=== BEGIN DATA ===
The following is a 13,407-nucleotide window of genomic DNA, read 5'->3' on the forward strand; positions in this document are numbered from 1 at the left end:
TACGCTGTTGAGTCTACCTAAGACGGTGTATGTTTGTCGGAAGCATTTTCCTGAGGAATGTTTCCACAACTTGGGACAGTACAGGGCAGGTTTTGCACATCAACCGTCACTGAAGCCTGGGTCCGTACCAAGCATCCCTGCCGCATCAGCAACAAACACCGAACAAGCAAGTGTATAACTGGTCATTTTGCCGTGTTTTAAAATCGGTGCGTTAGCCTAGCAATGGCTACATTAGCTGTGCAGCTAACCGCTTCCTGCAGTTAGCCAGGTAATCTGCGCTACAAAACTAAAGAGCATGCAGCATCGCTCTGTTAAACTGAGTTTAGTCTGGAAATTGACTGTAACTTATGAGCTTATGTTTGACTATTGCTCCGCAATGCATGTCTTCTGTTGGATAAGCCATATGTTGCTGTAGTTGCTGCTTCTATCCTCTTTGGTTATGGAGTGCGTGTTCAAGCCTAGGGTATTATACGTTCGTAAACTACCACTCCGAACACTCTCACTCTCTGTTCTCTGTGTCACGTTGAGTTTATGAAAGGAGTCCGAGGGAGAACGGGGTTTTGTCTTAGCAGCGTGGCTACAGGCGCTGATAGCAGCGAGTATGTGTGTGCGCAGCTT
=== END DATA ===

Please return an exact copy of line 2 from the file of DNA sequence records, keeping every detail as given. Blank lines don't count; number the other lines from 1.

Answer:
TACGCTGTTGAGTCTACCTAAGACGGTGTATGTTTGTCGGAAGCATTTTCCTGAGGAATGTTTCCACAACTTGGGACAGTACAGGGCAGGTTTTGCACATCAACCGTCACTGAAGCCTGGGTCCGTACCAAGCATCCCTGCCGCATCAGCAACAAACACCGAACAAGCAAGTGTATAACTGGTCATTTTGCCGTGTTTTAAAATCGGTGCGTTAGCCTAGCAATGGCTACATTAGCTGTGCAGCTAACCGCTTCCTGCAGTTAGCCAGGTAATCTGCGCTACAAAACTAAAGAGCATGCAGCATCGCTCTGTTAAACTGAGTTTAGTCTGGAAATTGACTGTAACTTATGAGCTTATGTTTGACTATTGCTCCGCAATGCATGTCTTCTGTTGGATAAGCCATATGTTGCTGTAGTTGCTGCTTCTATCCTCTTTGGTTATGGAGTGCGTGTTCAAGCCTAGGGTATTATACGTTCGTAAACTACCACTCCGAACACTCTCACTCTCTGTTCTCTGTGTCACGTTGAGTTTATGAAAGGAGTCCGAGGGAGAACGGGGTTTTGTCTTAGCAGCGTGGCTACAGGCGCTGATAGCAGCGAGTATGTGTGTGCGCAGCTT